Nevertheless, he continued to give lessons on the instrument. Students were not allowed to touch the organ until they were proficient at the piano, and when this was explained to Lawrence Pritchard Waterhouse, he taught himself, in three weeks, how to play a Bach fugue, and signed up for organ lessons. Since he was only five years old at the time, he was unable to reach both the manuals and the pedals, and had to play standing-or rather strolling, from pedal to pedal.
When Lawrence was twelve, the organ broke down. That paper mill family had not left any endowment for maintenance, so the math teacher decided to have a crack at it. He was in poor health and required a nimble assistant: Lawrence, who helped him open up the hood of the thing. For the first time in all those years, the boy saw what had been happening when he had been pressing those keys.
For each stop-each timbre, or type of sound, that the organ could make (viz. blockflöte, trumpet, piccolo)-there was a separate row of pipes, arranged in a line from long to short. Long pipes made low notes, short high. The tops of the pipes defined a graph: not a straight line but an upward-tending curve. The organist/math teacher sat down with a few loose pipes, a pencil, and paper, and helped Lawrence figure out why. When Lawrence understood, it was as if the math teacher had suddenly played the good part of Bach's Fantasia and Fugue in G Minor on a pipe organ the size of the Spiral Nebula in Andromeda-the part where Uncle Johann dissects the architecture of the Universe in one merciless descending ever-mutating chord, as if his foot is thrusting through skidding layers of garbage until it finally strikes bedrock. In particular, the final steps of the organist's explanation were like a falcon's dive through layer after layer of pretense and illusion, thrilling or sickening or confusing depending on what you were. The heavens were riven open. Lawrence glimpsed choirs of angels ranking off into geometrical infinity.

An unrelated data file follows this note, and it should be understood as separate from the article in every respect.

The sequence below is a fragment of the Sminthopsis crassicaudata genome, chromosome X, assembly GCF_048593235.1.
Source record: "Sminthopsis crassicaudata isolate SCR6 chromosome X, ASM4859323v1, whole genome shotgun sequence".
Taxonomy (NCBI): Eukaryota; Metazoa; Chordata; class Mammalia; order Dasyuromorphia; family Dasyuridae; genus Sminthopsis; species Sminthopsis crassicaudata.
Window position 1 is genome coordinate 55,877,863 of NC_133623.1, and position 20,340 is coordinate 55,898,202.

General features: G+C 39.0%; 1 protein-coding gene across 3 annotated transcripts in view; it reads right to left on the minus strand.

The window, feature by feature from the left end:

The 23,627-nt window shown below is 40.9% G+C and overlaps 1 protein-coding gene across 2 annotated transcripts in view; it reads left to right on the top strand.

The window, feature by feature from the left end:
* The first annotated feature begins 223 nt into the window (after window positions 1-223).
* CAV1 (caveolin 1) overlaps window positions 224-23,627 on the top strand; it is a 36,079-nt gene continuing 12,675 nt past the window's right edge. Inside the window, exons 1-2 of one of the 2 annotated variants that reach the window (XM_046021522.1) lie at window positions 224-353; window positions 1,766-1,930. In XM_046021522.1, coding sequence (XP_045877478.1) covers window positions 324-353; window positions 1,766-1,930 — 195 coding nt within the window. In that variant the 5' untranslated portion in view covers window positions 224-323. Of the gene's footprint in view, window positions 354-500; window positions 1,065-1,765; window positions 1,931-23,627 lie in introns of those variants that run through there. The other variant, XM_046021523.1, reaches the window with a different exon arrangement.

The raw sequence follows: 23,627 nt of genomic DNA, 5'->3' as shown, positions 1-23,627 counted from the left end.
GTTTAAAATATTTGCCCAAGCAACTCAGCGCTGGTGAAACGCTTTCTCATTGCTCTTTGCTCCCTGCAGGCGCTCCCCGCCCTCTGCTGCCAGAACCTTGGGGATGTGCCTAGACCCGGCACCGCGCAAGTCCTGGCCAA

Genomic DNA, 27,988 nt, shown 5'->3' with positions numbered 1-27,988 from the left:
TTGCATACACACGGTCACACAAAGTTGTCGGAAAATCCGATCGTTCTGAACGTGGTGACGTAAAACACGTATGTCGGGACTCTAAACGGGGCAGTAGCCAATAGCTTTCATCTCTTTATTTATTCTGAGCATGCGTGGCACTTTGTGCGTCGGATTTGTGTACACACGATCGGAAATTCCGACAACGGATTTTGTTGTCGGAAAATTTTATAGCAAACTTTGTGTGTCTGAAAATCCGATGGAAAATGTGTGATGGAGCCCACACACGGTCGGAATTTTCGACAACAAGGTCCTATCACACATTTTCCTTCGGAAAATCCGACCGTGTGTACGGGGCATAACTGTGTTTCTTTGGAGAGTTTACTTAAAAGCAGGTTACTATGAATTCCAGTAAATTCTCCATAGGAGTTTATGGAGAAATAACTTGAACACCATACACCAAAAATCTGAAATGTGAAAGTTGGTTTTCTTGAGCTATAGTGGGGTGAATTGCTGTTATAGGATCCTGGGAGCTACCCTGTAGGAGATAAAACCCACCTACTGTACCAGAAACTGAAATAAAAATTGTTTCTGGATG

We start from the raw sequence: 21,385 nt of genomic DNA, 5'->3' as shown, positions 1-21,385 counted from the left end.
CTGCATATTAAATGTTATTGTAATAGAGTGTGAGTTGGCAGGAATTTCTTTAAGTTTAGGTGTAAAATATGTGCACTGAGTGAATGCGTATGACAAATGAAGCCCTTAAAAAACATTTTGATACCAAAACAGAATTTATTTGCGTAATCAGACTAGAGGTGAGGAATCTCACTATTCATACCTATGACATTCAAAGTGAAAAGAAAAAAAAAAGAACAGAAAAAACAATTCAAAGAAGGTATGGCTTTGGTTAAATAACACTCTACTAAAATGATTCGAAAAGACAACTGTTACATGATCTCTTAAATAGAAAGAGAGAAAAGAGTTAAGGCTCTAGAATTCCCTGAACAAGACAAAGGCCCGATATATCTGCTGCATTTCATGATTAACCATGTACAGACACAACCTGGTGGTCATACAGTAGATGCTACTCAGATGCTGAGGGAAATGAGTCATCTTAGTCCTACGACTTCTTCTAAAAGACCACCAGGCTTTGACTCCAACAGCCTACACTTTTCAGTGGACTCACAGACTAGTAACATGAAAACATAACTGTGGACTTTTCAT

The pipes sprouted in parallel ranks from a broad flat box of compressed air. All of the pipes for a given note-but belonging to different stops-lined up with each other along one axis. All of the pipes for a given stop-but tuned at different pitches-lined up with each other along the other, perpendicular axis. Down there in the flat box of air, then, was a mechanism that got air to the right pipes at the right times. When a key or pedal was depressed, all of the pipes capable of sounding the corresponding note would speak, as long as their stops were pulled out.
Mechanically, all of this was handled in a fashion that was perfectly clear, simple, and logical. Lawrence had supposed that the machine must be at least as complicated as the most intricate fugue that could be played on it. Now he had learned that a machine, simple in its design, could produce results of infinite complexity.
Stops were rarely used alone. They tended to be piled on top of each other in combinations that were designed to take advantage of the available harmonics (more tasty mathematics here!). Certain combinations in particular were used over and over again. Lots of blockflötes, in varying lengths, for the quiet Offertory, for example. The organ included an ingenious mechanism called the preset, which enabled the organist to select a particular combination of stops-stops he himself had chosen-instantly. He would punch a button and several stops would bolt out from the console, driven by pneumatic pressure, and in that instant the organ would become a different instrument with entirely new timbres.
The next summer both Lawrence and Alice, his mother, were colonized by a distant cousin-a stupendous badass of a virus. Lawrence escaped from it with an almost imperceptible tendency to drag one of his feet. Alice wound up in an iron lung. Later, unable to cough effectively, she got pneumonia and died.
Lawrence's father Godfrey freely confessed that he was not... Cryptonomicon. Copyright © by Neal Stephenson. Reprinted by permission of HarperCollins Publishers, Inc. All rights reserved. Available now wherever books are sold.